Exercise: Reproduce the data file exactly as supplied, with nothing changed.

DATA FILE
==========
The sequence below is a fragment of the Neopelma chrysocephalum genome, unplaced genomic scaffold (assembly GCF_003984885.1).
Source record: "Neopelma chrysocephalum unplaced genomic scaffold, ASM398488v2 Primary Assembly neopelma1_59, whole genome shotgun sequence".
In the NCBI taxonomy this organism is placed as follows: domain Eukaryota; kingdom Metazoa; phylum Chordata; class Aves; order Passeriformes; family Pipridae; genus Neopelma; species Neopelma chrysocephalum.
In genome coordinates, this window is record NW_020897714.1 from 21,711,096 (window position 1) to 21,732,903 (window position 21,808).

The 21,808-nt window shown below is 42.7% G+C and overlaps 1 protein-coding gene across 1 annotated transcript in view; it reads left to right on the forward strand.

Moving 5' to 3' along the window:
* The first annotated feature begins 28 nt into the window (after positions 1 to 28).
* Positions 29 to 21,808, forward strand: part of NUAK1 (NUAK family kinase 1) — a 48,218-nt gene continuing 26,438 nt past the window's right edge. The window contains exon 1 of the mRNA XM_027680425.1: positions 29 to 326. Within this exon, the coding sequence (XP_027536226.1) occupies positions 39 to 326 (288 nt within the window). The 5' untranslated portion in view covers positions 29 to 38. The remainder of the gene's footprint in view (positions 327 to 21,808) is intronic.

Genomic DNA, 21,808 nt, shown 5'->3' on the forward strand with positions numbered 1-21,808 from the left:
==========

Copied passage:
The sequence below is a fragment of the Neopelma chrysocephalum genome, unplaced genomic scaffold (assembly GCF_003984885.1).
Source record: "Neopelma chrysocephalum unplaced genomic scaffold, ASM398488v2 Primary Assembly neopelma1_59, whole genome shotgun sequence".
In the NCBI taxonomy this organism is placed as follows: domain Eukaryota; kingdom Metazoa; phylum Chordata; class Aves; order Passeriformes; family Pipridae; genus Neopelma; species Neopelma chrysocephalum.
In genome coordinates, this window is record NW_020897714.1 from 21,711,096 (window position 1) to 21,732,903 (window position 21,808).

The 21,808-nt window shown below is 42.7% G+C and overlaps 1 protein-coding gene across 1 annotated transcript in view; it reads left to right on the forward strand.

Moving 5' to 3' along the window:
* The first annotated feature begins 28 nt into the window (after positions 1 to 28).
* Positions 29 to 21,808, forward strand: part of NUAK1 (NUAK family kinase 1) — a 48,218-nt gene continuing 26,438 nt past the window's right edge. The window contains exon 1 of the mRNA XM_027680425.1: positions 29 to 326. Within this exon, the coding sequence (XP_027536226.1) occupies positions 39 to 326 (288 nt within the window). The 5' untranslated portion in view covers positions 29 to 38. The remainder of the gene's footprint in view (positions 327 to 21,808) is intronic.

Genomic DNA, 21,808 nt, shown 5'->3' on the forward strand with positions numbered 1-21,808 from the left: